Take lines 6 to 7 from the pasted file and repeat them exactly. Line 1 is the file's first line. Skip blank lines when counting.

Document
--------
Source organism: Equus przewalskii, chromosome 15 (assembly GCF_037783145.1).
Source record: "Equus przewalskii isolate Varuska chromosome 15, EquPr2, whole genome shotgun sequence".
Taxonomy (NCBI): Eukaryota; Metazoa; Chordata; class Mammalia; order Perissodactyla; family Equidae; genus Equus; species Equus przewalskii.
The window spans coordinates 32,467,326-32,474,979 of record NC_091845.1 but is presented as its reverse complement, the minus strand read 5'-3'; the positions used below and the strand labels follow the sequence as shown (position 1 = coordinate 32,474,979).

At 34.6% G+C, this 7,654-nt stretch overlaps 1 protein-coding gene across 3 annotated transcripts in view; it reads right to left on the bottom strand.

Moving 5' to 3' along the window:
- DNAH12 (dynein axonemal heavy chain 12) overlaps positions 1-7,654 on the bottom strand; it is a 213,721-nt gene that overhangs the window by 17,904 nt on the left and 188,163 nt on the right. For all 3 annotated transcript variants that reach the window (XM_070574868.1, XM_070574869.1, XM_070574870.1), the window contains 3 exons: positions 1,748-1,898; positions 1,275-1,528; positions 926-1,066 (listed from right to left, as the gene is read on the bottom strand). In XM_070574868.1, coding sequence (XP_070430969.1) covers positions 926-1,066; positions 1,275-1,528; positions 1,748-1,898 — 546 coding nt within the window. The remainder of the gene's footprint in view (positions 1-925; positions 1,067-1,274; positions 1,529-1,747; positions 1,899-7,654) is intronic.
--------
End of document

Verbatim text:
Moving 5' to 3' along the window:
- DNAH12 (dynein axonemal heavy chain 12) overlaps positions 1-7,654 on the bottom strand; it is a 213,721-nt gene that overhangs the window by 17,904 nt on the left and 188,163 nt on the right. For all 3 annotated transcript variants that reach the window (XM_070574868.1, XM_070574869.1, XM_070574870.1), the window contains 3 exons: positions 1,748-1,898; positions 1,275-1,528; positions 926-1,066 (listed from right to left, as the gene is read on the bottom strand). In XM_070574868.1, coding sequence (XP_070430969.1) covers positions 926-1,066; positions 1,275-1,528; positions 1,748-1,898 — 546 coding nt within the window. The remainder of the gene's footprint in view (positions 1-925; positions 1,067-1,274; positions 1,529-1,747; positions 1,899-7,654) is intronic.